China’s Green Desert
March 28, 2019 by mjb443
By Timothy Park, staff contributor.
China has been one of the largest contributors to reforestation efforts through its Grain for Green Program. However, have all of their efforts actually helped the environment? One fatal flaw in the program is severely limiting the programs impact on the environment.
China’s Grain for Green program is helping mitigate climate change, but misses an easy opportunity to create new habitats for wildlife to flourish in.
As deforestation becomes increasingly common, efforts towards reforestation on a large scale become more important. China’s Conversion of Cropland to Forest Program, commonly known as the “Grain for Green” program, is an example of a nation actively working towards reforestation. According to NASA, the world is becoming a greener place, and China has made a large contribution towards greening the earth. Despite its contribution towards reforestation, the Grain for Green program fails to introduce biodiversity to the land.
The Grain for Green program began in 1999. The program’s focus was to convert cropland to forest to prevent soil erosion and combat climate change. The program encourages reforestation by paying rural farmers who plant trees on their farmland. This has resulted in a massive increase in the number of forests in China. NASA research has shown that China and India have contributed one-third of the world’s increase in greening since the early 2000s. This increase in forests has made positive impacts on our environment. Another study has shown that the Grain for Green program has highly increased the amount of soil organic carbon present in the area.
While the program has made positive impacts towards mitigating climate change, the program fails to introduce any sort of biodiversity in the reforested areas. The payment structure is focused on the area of the land being reforested rather than the value of the reforestation. As such, farmers have largely focused on planting only the species promoted by the program because those species were more profitable. In doing so, reforestation efforts have largely created monoculture forests. Furthermore, many of these forests are comprised of trees that are not native to the geographic area. These two factors hinder native wildlife in the area. A study by Princeton researched the presence of birds and bees, which can be used to estimate the general biodiversity in an area, in forests created by the Green for Grain program. The research showed that both birds and bees were noticeably lacking in reforested areas. In other words, the general biodiversity in the reforested areas was quite poor.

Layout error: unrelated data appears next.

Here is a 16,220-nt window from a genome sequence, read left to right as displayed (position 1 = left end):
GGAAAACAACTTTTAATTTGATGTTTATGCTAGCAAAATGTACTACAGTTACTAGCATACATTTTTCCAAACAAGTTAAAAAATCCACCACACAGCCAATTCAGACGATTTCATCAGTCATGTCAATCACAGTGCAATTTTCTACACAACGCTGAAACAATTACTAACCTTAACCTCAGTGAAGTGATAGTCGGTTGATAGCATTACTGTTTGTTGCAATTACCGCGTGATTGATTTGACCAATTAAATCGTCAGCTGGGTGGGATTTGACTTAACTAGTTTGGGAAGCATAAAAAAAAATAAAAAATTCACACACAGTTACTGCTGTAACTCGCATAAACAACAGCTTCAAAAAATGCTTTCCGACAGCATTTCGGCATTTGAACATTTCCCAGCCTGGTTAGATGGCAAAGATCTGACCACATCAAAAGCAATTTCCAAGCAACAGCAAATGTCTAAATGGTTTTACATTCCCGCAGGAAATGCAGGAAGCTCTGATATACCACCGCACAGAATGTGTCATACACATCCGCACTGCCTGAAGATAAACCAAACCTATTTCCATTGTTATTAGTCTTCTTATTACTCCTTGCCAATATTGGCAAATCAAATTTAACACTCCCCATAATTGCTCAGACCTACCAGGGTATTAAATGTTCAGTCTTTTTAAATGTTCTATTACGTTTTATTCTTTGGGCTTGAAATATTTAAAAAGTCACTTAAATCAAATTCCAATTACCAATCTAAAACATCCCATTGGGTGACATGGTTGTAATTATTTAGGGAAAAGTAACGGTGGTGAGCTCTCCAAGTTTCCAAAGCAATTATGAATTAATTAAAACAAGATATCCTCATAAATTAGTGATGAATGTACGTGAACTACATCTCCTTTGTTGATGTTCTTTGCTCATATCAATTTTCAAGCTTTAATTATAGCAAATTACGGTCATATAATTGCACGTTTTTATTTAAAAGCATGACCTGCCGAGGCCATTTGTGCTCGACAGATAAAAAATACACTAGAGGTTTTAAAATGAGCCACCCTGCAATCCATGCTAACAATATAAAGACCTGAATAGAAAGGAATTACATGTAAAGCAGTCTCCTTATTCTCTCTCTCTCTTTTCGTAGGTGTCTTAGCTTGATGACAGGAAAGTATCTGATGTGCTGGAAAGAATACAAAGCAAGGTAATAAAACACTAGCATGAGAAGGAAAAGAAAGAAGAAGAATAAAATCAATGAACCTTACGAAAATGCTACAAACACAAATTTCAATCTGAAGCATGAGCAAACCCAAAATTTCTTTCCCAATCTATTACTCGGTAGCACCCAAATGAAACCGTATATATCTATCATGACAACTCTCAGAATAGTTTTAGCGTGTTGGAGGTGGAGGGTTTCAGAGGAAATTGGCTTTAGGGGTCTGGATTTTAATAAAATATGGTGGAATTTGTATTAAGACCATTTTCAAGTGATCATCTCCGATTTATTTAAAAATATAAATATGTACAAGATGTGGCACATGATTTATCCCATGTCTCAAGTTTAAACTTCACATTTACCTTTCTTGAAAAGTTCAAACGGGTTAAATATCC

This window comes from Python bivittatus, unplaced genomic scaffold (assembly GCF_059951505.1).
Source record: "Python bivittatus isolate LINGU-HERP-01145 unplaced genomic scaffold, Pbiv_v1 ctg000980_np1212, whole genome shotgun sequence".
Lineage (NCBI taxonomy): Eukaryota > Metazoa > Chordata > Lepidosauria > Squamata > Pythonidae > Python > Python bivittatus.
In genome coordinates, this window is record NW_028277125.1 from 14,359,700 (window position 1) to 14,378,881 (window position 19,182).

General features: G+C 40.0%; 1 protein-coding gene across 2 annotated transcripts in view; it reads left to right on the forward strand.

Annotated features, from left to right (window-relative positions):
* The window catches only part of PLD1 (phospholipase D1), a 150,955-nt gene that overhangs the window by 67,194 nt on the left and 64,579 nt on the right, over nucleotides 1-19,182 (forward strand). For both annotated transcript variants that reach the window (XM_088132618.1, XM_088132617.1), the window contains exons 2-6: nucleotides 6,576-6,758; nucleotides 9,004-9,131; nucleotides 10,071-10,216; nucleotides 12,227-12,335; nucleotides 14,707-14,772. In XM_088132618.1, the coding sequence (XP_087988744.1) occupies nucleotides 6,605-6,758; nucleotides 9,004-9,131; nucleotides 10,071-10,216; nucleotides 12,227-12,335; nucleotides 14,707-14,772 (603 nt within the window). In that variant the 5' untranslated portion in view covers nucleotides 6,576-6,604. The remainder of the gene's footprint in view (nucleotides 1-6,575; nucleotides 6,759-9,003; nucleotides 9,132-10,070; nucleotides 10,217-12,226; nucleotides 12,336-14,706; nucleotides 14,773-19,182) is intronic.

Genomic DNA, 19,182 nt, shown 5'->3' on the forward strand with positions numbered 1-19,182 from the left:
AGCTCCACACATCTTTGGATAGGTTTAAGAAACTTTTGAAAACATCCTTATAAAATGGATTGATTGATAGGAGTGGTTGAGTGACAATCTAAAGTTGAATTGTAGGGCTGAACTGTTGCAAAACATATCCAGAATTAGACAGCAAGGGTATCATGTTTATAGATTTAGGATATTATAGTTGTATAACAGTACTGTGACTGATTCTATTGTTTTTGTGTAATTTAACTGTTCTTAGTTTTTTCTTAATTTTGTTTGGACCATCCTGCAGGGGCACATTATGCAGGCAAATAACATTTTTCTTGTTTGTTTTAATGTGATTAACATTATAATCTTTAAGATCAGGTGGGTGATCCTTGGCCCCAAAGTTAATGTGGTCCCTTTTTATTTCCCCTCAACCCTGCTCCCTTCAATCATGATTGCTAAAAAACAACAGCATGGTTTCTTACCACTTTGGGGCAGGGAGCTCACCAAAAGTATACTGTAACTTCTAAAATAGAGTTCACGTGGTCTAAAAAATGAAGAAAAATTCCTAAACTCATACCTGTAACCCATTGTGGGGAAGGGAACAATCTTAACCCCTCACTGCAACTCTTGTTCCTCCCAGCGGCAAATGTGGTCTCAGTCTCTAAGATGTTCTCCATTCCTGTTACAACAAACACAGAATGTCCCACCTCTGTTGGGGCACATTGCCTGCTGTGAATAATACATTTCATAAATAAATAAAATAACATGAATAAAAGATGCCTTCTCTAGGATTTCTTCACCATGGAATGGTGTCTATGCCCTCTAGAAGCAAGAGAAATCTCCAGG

While the increase in trees may help combat soil erosion and air pollution, it is doing very little to help biodiversity. The program is missing an opportunity to contribute a great deal to wildlife. There are many possible steps that Grain for Green could take to improve its program to help the environment. Two simple solutions would be to use trees native to the area and to use a diverse number of tree species. Both have been found to encourage biodiversity in an area. These solutions do not require a large overhaul to the current system and are relatively inexpensive. By rewarding the use of native or diverse tree species, farmers will be incentivized to move away from the monoculture forests that are currently favored. The program could also work with local organizations to help facilitate this goal. For example, the California Forest Improvement Program (CFIP) is a state funded program aimed at encouraging private and public reforestation efforts. CFIP works with local organizations, such as the El Dorado County Resource Conservation District, to help landowners acquire healthy seedlings that are appropriate for their geographic location. These steps could all further biodiversity without incurring great costs.
Even without any changes to their current program structure, Grain for Green is evidence that reforesting programs can make a noticeable positive impact on the environment and towards combating climate change. Nevertheless, the program is missing an opportunity to help local wildlife as well.
 K. Zhang et al., China’s Conversion of Cropland to Forest Program as a National PES Scheme: Institutional Structure, Voluntarism and Conditionality of PES, 19(S4) Int’l Forestry Rev. 24, 25 (2017).
 Abby Tabor, Human Activity in China and India Dominates the Greening of Earth, NASA Study Shows, NASA (Feb. 11, 2019), https://www.nasa.gov/feature/ames/human-activity-in-china-and-india-dominates-the-greening-of-earth-nasa-study-shows.
 Zhang, supra note 1.
 Tabor, supra note 2.
 Song et al., Chinese Grain for Green Program Led to Highly Increased Soil Organic Carbon Levels: A Meta-Analysis, 4 Scientific Reports 1, 1 (2014).
 Zhang, supra note 1.
 Morgan Erickson-Davis, Study Reveals China’s New Forests Aren’t Really Forests, Mongabay (June 7, 2018), https://news.mongabay.com/2018/06/study-finds-chinas-new-forests-arent-really-forests/.
 B. Kelly, Seeing the Forest for the Trees: World’s Largest Reforestation Program Overlooks Wildlife, Princeton University (Sept. 7, 2016), https://www.princeton.edu/news/2016/09/07/seeing-forest-trees-worlds-largest-reforestation-program-overlooks-wildlife.
 Cal. Fire, California Forest Improvement Program, http://calfire.ca.gov/resource_mgt/resource_mgt_forestryassistance_cfip.
 Id; El Dorado County and Georgetown Divide Resource Conservation Districts, Reforestation, http://www.eldoradorcd.org/nodes/info/reforestation.htm.